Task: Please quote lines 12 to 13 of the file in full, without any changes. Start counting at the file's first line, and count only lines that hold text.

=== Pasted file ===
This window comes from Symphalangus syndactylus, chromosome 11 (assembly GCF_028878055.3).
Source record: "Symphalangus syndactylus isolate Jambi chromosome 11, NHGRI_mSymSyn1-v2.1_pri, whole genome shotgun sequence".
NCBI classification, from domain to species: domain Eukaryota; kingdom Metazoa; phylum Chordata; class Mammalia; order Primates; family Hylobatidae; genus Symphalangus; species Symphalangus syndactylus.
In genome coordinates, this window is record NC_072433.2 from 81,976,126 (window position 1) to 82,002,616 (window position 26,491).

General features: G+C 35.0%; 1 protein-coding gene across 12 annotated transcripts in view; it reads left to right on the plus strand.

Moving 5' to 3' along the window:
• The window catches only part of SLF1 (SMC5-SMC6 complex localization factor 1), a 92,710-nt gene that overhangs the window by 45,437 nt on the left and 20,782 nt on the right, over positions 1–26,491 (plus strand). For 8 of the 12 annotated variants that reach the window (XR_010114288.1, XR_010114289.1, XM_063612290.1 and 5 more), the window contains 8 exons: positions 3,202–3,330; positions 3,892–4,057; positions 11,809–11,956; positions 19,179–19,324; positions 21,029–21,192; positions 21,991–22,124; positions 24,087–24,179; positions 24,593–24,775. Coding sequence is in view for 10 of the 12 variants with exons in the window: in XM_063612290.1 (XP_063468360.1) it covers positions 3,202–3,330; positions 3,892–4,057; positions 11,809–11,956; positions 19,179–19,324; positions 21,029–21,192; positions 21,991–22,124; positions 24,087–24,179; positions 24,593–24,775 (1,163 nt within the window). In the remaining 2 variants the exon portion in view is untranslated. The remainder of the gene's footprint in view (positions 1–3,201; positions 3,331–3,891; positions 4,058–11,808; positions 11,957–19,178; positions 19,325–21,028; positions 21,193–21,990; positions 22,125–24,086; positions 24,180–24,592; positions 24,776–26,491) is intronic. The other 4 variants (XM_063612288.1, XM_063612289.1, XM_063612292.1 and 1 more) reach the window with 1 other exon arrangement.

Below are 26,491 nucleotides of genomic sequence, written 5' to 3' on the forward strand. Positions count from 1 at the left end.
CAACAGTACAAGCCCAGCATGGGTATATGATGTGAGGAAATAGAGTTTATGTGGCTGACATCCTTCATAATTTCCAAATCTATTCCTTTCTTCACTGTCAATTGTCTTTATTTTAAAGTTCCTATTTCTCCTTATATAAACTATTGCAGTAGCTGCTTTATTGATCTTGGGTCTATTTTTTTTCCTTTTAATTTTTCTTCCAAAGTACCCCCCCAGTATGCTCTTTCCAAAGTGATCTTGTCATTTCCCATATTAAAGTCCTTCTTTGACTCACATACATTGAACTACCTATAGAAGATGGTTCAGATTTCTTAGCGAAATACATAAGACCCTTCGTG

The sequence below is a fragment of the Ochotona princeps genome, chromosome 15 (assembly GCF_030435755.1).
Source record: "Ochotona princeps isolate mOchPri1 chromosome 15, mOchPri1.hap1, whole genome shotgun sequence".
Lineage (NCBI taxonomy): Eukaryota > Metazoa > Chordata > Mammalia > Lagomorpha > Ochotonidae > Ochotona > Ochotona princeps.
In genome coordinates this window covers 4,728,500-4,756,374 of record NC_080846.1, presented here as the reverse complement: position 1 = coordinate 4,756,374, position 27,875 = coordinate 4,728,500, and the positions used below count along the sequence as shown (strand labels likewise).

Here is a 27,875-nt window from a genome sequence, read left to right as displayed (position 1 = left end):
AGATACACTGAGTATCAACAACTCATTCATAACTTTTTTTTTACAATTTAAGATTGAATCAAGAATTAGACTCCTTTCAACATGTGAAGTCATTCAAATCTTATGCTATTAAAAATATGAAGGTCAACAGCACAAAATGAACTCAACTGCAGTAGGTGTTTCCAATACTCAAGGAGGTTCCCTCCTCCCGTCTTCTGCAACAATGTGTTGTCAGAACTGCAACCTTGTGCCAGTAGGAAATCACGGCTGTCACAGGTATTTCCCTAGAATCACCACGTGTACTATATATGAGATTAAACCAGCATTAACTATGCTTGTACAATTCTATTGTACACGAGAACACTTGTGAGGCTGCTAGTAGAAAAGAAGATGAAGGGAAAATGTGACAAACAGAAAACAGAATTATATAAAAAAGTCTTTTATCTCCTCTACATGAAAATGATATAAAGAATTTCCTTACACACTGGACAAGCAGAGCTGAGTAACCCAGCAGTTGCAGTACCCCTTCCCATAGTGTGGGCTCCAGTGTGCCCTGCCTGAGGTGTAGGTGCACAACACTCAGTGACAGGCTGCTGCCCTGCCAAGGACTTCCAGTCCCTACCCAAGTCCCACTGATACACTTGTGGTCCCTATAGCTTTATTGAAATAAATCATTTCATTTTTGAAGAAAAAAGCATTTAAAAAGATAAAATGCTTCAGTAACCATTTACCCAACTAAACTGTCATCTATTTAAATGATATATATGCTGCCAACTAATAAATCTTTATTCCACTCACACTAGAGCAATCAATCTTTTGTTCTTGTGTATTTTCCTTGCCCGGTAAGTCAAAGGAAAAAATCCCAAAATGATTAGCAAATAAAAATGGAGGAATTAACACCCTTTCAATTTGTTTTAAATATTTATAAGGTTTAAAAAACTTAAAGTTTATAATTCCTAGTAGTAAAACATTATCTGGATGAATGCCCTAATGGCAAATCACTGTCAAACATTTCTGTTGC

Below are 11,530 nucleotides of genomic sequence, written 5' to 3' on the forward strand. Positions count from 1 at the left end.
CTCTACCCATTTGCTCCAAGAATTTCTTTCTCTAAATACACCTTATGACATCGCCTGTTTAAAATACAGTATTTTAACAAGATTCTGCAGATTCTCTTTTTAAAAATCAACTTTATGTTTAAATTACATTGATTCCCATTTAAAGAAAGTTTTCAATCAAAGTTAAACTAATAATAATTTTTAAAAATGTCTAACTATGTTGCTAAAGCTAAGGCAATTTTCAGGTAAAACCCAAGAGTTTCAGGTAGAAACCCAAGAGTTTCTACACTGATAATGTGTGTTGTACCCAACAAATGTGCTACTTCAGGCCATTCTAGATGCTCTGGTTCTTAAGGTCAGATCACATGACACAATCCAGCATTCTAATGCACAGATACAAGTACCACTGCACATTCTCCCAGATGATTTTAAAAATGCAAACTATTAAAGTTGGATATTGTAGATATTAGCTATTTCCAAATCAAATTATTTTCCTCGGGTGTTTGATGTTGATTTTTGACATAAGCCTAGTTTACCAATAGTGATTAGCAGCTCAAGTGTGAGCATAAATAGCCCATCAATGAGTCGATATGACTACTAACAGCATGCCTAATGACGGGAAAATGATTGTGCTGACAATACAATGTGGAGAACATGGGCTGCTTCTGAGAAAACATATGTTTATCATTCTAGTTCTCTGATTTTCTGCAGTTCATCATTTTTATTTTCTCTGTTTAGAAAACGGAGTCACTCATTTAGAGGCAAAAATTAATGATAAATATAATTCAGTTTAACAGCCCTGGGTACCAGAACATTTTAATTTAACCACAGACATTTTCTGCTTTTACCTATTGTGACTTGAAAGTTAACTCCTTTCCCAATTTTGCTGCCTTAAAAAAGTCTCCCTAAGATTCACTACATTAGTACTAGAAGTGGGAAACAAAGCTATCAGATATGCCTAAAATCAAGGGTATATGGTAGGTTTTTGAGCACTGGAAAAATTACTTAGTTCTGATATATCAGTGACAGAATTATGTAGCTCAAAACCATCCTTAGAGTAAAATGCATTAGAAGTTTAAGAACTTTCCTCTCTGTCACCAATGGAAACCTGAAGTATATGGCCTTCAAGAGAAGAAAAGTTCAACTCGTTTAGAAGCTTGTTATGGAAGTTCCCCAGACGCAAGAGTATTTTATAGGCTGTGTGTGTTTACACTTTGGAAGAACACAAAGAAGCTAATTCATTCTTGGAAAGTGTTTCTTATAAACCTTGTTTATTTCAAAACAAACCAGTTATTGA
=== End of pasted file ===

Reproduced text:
Lineage (NCBI taxonomy): Eukaryota > Metazoa > Chordata > Mammalia > Lagomorpha > Ochotonidae > Ochotona > Ochotona princeps.
In genome coordinates this window covers 4,728,500-4,756,374 of record NC_080846.1, presented here as the reverse complement: position 1 = coordinate 4,756,374, position 27,875 = coordinate 4,728,500, and the positions used below count along the sequence as shown (strand labels likewise).